The Aeronca 11 Chief was designed by Ray Hermes.
It was developed at the same time as the tandem seat Model 7 Champion.
It featured a wider cabin for side by side seating.
The first flight was made in 1945.
But the type was only shown publicly for the first time at the National Air Show in Cleveland in November 1946.
The Chief has a welded steel tube fuselage with fabric covering.
A door on each side gives entry to the side by side cabin.
And a baggage compartment is located behind the seats.
Streamlined wheelpants were available as an option.
Except for the fuselage, 80% of the parts are interchangeable with the Model 7 Champion.
The first version of the Chief was the 11AC, powered by a 48kW (65hp) Continental A-65-8F engine, and the Type Certificate was issued September 28 1945.
A floatplane version on Edo Floats was certificated on July 22 1947 as the S11AC.
The Chief was available in a "Standard" version, or as a fully-equipped "Deluxe" version.
In 1947 a "Scout" version was added, which was a bare pilot trainer.
The 11BC had a more powerful 63kW (85hp) Continental C-85-8F engine and a large dorsal fin.
And the 11BC was also available as the float-equipped S11BC.
These models were certificated respectively in August 1947 and September 1948.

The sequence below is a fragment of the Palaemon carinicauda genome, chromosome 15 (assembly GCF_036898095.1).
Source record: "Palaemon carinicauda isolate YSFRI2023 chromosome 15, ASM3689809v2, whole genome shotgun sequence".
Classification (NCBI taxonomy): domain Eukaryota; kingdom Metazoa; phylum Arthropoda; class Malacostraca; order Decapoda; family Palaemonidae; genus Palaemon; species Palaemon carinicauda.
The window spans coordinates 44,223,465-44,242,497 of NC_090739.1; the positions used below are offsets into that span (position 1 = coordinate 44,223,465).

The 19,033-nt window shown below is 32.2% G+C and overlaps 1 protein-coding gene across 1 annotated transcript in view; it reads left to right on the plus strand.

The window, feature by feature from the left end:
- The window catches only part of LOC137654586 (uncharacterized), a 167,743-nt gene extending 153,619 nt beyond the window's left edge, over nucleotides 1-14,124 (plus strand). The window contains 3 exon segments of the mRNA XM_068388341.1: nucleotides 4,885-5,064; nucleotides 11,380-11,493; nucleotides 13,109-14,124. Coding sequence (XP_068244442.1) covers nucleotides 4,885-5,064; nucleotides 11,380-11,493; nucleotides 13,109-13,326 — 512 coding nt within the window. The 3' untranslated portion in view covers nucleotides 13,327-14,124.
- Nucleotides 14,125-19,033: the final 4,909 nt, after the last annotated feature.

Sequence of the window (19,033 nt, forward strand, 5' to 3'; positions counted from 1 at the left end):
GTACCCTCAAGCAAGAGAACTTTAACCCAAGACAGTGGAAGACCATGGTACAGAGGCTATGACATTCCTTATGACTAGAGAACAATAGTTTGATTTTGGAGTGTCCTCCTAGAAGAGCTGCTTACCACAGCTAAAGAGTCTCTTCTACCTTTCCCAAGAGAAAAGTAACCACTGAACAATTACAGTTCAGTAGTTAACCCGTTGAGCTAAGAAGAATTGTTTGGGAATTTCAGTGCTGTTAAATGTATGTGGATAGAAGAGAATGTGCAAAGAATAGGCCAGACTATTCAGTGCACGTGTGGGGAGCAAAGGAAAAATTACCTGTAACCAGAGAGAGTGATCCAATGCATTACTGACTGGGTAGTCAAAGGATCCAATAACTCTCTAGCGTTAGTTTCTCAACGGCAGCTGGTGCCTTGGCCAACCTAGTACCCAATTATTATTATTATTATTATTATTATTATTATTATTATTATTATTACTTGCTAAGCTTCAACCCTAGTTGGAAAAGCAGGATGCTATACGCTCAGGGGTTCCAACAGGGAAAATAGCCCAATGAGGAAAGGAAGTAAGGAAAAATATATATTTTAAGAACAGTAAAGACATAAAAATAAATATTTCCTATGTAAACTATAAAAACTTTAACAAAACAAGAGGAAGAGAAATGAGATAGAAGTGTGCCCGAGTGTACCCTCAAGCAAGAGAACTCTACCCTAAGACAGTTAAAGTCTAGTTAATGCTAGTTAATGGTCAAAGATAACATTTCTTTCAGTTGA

The third version was the 11CC Super Chief with the same Continental C-85 engine.
But with a little more room, it improved styling, luxury equipment now included as standard, and some other improvements.
The 11CC was certificated in May 1948, and its float-equipped equivalent, the S11CC, in October 1948.
In 1951 Aeronca stopped production of light aircraft.
In 1951 Aeronca stopped production of light aircraft,
as(왜냐하면) the market for light aircraft was not profitable anymore
and as they had large orders for Korean War equipment to fulfill.
E.J.Trytek acquired the rights for the Model 11, but did not build the Chief themselves.
The 11CC was however licence-built in India as the Hindustan HUL-26 Pushpak with a 67kW (90hp) Continental C-90 engine.
The first flight was made on September 28 1958, and the type was produced until 1968.
A total of 154 were received by Indian flying clubs.
Eventually, Bellanca bought the Model 11 type certificate, and they used the model for developing a new trainer.
They rebuilt a standard 11AC to the new model, but after a lengthy test period did not proceed further with the design.